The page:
Sony Classical 
SS87711 - Prokofiev - Alexander Nevsky, Mussorgsky - Pictures at an Exhibition, New York Philharmonic, Westminster Choir, Lili Chookasian, Thomas Schippers.

While the previous recording supposedly used all modern equipment and pure DSD recording and was poor, this one is a DSD remastering of an analog tape recorded at the Manhattan Center on Jan. 11, 1965. Happily it was recorded in surround multi-track using one of the systems prevalent then. While this was during the time I had a simple mono system therefore didn't get involved in surround, I do remember that it flopped because of the difficulty of getting back the quality from a two track record and the multiplicity of methods of each of the record companies. (Hopefully this won't happen in the DVD-A and SACD war.)

Like with Dolby, one needed a special decoder box and a cartridge that could pick up information out to 40kHz. Happily, the master tape survived to now, when a six-channel DSD recording could be produced and sold. First the problems... This is a classic Columbia recording, with a hot top end and needs taming. This will have to be done in analog as there is no way to equalize DSD digitally unless you convert it to 24-bit/96kHz, and then you will use the analog-like fluidity inherent in the medium. Not a problem for me as I have tone controls built into my active crossovers, but maybe for you. Second, and minor, there is no PCM 16-bit/44kHz layer. This again is not a problem for me, but may be for somebody who likes to take his or her discs to the car.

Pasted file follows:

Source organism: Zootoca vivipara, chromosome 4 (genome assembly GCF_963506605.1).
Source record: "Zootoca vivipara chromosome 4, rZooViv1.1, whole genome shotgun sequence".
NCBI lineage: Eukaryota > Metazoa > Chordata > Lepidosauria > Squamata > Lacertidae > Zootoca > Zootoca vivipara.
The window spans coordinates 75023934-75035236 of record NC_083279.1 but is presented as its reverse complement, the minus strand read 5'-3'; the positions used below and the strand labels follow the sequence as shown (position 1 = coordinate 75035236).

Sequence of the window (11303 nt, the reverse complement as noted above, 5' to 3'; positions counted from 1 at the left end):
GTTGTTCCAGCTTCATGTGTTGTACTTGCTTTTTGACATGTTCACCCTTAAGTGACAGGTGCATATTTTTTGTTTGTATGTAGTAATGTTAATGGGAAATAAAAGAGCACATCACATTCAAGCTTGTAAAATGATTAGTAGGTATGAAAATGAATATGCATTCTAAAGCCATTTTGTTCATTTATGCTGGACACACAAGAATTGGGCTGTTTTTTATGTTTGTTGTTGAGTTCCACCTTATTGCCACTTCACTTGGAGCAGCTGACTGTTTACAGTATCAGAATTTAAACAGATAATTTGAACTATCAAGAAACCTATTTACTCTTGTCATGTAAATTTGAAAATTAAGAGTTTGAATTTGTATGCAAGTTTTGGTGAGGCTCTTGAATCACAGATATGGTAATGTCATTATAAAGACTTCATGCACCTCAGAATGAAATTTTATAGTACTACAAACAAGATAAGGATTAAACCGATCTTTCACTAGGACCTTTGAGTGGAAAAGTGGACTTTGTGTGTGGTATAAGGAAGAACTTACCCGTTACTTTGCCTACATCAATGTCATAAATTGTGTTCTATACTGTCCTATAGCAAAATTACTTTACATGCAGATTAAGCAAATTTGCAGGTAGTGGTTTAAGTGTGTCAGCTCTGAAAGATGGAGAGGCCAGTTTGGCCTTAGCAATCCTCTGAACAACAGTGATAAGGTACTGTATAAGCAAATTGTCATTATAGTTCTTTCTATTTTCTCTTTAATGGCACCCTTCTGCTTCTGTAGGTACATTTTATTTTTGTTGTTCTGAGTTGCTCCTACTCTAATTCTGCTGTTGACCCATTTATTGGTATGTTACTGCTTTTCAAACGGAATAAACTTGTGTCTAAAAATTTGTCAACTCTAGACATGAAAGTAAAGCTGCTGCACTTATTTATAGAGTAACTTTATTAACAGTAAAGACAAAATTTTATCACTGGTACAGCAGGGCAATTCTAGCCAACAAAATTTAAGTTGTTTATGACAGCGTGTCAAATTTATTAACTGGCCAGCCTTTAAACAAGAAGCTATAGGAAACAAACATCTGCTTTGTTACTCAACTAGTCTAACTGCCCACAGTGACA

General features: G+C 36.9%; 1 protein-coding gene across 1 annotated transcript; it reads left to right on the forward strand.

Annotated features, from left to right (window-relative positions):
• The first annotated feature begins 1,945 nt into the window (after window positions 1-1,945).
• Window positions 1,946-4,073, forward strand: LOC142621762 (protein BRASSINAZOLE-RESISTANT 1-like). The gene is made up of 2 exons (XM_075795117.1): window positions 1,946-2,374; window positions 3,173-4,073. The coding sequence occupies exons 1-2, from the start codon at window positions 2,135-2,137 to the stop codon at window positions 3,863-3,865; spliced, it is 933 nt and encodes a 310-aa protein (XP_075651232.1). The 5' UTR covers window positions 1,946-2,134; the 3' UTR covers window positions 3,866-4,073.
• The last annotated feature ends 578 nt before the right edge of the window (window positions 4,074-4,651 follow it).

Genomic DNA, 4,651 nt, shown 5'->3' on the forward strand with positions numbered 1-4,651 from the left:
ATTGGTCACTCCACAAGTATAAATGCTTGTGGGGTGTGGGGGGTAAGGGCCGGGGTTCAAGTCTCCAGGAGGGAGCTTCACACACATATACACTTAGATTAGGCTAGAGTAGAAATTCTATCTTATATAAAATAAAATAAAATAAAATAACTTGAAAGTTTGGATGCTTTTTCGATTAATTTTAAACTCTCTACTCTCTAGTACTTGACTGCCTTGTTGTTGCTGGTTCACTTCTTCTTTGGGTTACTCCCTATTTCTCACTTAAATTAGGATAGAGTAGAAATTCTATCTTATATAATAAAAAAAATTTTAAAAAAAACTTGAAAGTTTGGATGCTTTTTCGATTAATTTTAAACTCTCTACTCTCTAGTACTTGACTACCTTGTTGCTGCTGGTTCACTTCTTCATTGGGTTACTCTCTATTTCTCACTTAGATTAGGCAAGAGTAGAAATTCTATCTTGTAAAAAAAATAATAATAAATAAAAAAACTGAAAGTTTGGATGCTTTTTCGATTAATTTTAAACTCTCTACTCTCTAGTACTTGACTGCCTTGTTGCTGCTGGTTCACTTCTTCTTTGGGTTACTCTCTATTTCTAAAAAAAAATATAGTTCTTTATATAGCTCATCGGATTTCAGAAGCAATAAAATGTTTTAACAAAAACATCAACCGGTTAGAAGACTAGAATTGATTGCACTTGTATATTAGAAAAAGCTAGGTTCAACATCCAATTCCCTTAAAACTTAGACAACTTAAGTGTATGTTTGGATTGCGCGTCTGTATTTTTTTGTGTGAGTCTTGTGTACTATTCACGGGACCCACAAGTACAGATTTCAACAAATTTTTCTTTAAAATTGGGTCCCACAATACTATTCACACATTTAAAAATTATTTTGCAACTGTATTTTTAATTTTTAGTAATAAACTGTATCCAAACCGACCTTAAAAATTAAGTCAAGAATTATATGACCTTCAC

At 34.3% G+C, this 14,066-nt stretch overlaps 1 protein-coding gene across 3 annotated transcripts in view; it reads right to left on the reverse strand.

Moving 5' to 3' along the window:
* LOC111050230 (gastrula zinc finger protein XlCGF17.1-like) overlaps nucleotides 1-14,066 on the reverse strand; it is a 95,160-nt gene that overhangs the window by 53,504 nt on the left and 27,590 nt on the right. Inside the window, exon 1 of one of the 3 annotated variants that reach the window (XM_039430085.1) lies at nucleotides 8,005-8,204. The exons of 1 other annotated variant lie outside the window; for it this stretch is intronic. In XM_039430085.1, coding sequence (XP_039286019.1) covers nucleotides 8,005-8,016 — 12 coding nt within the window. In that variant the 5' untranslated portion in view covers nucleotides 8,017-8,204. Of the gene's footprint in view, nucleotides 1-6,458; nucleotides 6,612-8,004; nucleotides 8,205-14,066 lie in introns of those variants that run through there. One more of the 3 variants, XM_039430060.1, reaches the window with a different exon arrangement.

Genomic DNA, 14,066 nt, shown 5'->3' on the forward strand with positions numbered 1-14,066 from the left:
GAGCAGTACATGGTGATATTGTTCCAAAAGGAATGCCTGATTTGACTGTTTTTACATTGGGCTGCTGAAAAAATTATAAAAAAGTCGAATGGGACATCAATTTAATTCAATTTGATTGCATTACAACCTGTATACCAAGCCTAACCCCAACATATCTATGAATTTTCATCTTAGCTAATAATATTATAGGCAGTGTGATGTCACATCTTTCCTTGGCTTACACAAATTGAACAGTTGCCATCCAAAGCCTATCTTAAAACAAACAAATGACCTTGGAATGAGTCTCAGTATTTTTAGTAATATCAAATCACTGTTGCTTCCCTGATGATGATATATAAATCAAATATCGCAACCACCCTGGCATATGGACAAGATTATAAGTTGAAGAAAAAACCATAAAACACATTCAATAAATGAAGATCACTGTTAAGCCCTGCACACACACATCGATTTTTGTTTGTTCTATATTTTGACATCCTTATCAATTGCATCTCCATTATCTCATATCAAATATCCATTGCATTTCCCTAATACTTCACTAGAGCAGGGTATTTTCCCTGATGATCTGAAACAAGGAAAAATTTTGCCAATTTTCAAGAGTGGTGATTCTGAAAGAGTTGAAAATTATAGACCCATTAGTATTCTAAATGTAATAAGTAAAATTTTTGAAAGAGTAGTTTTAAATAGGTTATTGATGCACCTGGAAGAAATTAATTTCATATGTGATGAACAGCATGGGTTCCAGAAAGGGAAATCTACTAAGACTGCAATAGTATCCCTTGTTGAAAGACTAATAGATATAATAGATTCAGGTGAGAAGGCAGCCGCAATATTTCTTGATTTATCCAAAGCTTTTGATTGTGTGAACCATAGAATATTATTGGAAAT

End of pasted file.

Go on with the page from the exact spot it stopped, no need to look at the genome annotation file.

This is an amazing recording. I almost gave it my pick of the month. It is 5.1, but unlike Telarc that which uses the .1 channel for both a height and sub channel, Sony uses it for subs alone that on a typical high-end system is a waste. The orchestra is splayed out across the stage with the singers floating above and behind them giving a wide and deep soundstage. One can hear just about every musician moving in his chair, pages turning, and some foot shuffling that keeps all of the soundstage lit. While a little distracting at first, one becomes immersed in the field. It just proves that analog, with it higher noise floor than digital, can still pick up the very low volume information that gives us the feel of being in a concert hall with real people. Very few pure digital recordings do this.